Danish Viking DNA Retrieved

DNA

In May 2008 a team of Danish scientists led by Jørgen Dissing from the University of Copenhagen was able to retrieve the genetic material from the Viking burial site called Galdegil. It is located near Otterup on the island of Funen, Denmark. The remains of 3 males, 4 females and 3 more persons whose sex cannot be determined were unearthed. Carbon-14 method revealed that the burial may be dated to ca. 1000 AD. The retrieval of DNA from the remains of the ancient humans is important since it gives a possibility to further the study of Viking migration patterns, their tribal and family structure, as well as to discover the origin of some genetic diseases. However the scarcity of intact molecules and a very high risk of contamination by modern DNA makes the retrieval of genetic material from ancient remains a great challenge for the scientists. Attempts to get Cretaceous era dinosaur and Neolithic human remains DNA proved unsuccessful. Dissing’s team proceeded with extraordinary care: all of them wore sterile full body suites, hairnets, gloves, shoe covers and face masks. As soon as the last layer of soil was removed, two teeth were extracted from a skull, then placed into sealed sterile tubes and transported to the laboratory. In order to screen any possible contamination, the DNA of all team members who participated in the excavation, extraction and sequencing was checked. As a result, a portion of mtDNA genome called HVR-1 (which stands for hyper-variable region 1) was retrieved from the remains of the Vikings who lived a thousand years ago. Danish Viking DNA showed no evidence of contamination with extraneous genetic material.

11 comments… add one
  • Ryan Pomplun

    For everyone asking DNA questions, Eupedia has very good articles on DNA groups, here’s a link – http://www.eupedia.com/ Happy reading!

  • Ed DeMet

    My family lived within 20 miles of that site for at least the last 500 years. I am one of only about a dozen people who have been reported to have the Mt-DNA haplotype K1d1 that is also closely related to Otzi the Iceman. K1d1, however, is almost exclusively found in Denmark but I don’t know where. The rareness of the haplotype has allowed me to put together a rather detailed history. I would be very interested to find if it is restricted to Funen and would appreciate any information that might shed light on this.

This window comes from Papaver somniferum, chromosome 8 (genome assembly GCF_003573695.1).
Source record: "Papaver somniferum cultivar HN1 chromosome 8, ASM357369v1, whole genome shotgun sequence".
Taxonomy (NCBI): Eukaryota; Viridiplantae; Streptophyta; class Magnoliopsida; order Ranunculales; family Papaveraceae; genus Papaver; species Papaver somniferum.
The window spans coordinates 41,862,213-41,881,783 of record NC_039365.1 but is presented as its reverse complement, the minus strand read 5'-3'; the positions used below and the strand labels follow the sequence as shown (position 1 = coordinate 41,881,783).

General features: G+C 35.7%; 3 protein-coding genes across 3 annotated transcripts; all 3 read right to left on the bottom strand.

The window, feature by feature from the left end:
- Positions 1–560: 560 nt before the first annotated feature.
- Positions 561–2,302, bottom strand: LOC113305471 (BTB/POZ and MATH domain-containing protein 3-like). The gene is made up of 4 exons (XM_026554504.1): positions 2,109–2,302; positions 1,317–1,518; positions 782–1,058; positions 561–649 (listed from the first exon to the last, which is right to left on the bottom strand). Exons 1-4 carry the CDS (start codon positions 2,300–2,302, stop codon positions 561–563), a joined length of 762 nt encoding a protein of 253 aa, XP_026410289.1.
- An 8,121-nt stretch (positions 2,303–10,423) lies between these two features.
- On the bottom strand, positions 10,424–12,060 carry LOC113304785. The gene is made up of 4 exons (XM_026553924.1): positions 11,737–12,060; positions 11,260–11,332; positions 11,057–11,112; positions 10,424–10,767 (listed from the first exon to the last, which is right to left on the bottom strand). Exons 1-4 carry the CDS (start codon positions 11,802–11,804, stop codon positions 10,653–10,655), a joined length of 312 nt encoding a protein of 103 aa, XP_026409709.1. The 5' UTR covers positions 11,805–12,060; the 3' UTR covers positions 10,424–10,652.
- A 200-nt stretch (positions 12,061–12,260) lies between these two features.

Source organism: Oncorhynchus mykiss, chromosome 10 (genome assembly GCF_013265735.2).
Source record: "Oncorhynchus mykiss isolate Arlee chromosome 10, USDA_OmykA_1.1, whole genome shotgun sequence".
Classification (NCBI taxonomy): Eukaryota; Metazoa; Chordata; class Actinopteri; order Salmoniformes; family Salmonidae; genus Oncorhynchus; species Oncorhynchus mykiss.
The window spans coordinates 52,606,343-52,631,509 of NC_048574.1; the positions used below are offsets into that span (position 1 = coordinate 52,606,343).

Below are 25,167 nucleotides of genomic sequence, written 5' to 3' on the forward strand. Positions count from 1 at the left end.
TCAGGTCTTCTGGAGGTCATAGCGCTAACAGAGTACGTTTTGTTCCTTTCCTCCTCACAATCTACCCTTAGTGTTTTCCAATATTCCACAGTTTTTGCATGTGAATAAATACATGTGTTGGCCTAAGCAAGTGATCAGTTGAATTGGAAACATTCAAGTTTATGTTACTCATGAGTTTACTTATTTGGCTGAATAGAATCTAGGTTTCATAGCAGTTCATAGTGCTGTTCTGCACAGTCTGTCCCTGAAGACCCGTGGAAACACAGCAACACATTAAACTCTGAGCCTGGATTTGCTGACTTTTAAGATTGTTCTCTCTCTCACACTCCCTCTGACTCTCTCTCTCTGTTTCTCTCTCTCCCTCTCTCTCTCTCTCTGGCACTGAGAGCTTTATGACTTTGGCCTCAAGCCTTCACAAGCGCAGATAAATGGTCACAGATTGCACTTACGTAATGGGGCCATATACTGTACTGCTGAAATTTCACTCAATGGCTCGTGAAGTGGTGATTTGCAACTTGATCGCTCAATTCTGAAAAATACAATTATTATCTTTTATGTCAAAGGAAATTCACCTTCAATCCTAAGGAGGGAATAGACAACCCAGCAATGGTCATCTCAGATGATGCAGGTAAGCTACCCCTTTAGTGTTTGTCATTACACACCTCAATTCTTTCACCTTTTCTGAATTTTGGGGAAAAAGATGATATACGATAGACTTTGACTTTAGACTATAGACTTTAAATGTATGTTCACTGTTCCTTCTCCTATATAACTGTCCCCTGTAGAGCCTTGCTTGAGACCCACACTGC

• Chris Buzzard

    Original spelling of my last name as far back as early 1600’s from Dauphiny area of France. Would this be part of Viking territory?

    • Viking Rune

      Hello Chris. Viking Age was log over by the early 17th century.

  • Albert Clifford

    Hi I came across your site My history is my folks came over to England 1066 French origin name Pons my DNA is I-M223 I am told Viking I am a bit to old to understand DNA is there any site to find out my viking ancestors I have been told i have a link with Rollo creater of Normandy it would be great if true Kind Regards John Clifford DNA Albert Clifford

  • Waermund

    Is SNP R-P311 viking or Norse?

  • majbritt nordkvist larsen

    hi, i was born in denmark on 4/6/1969 i have not been able to trace my ancesty as i was raised in austraila and can’t read or write danish can you help me trace my blood line. thanks

  • Bradley Barnett

    Hi-

    My fathers paternal side comes from Llanfoist. My Y chromosome is I1. Is it possible to distinguish whether my relatives were descended from Danish Vikings or Anglo Saxons, or both?

    Sincerely,

    Bradley G. Barnett

  • Amanda Klinesmith

    My family is from that Island, I wish I could get mine tested!!!

  • Roy Önnerfjord

    Is it possible to get my DNA compared to these findings?

Leave a Comment